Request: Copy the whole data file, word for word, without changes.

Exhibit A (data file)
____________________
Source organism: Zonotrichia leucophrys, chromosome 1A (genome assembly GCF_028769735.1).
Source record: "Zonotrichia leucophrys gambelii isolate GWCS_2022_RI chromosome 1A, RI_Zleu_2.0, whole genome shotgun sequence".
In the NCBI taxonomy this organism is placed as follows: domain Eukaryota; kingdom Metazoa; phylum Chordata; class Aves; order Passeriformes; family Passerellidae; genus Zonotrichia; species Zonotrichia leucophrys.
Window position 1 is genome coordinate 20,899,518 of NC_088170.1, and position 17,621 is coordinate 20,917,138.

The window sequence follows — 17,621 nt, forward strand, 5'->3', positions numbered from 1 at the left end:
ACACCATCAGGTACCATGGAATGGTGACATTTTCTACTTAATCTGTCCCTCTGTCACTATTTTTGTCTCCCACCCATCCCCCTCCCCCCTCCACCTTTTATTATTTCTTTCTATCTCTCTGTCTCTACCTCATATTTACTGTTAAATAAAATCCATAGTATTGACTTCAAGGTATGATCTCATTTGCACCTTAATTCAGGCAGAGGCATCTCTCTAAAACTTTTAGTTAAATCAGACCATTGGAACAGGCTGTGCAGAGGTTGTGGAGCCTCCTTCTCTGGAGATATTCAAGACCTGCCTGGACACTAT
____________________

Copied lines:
Source organism: Zonotrichia leucophrys, chromosome 1A (genome assembly GCF_028769735.1).
Source record: "Zonotrichia leucophrys gambelii isolate GWCS_2022_RI chromosome 1A, RI_Zleu_2.0, whole genome shotgun sequence".
In the NCBI taxonomy this organism is placed as follows: domain Eukaryota; kingdom Metazoa; phylum Chordata; class Aves; order Passeriformes; family Passerellidae; genus Zonotrichia; species Zonotrichia leucophrys.
Window position 1 is genome coordinate 20,899,518 of NC_088170.1, and position 17,621 is coordinate 20,917,138.

The window sequence follows — 17,621 nt, forward strand, 5'->3', positions numbered from 1 at the left end:
ACACCATCAGGTACCATGGAATGGTGACATTTTCTACTTAATCTGTCCCTCTGTCACTATTTTTGTCTCCCACCCATCCCCCTCCCCCCTCCACCTTTTATTATTTCTTTCTATCTCTCTGTCTCTACCTCATATTTACTGTTAAATAAAATCCATAGTATTGACTTCAAGGTATGATCTCATTTGCACCTTAATTCAGGCAGAGGCATCTCTCTAAAACTTTTAGTTAAATCAGACCATTGGAACAGGCTGTGCAGAGGTTGTGGAGCCTCCTTCTCTGGAGATATTCAAGACCTGCCTGGACACTAT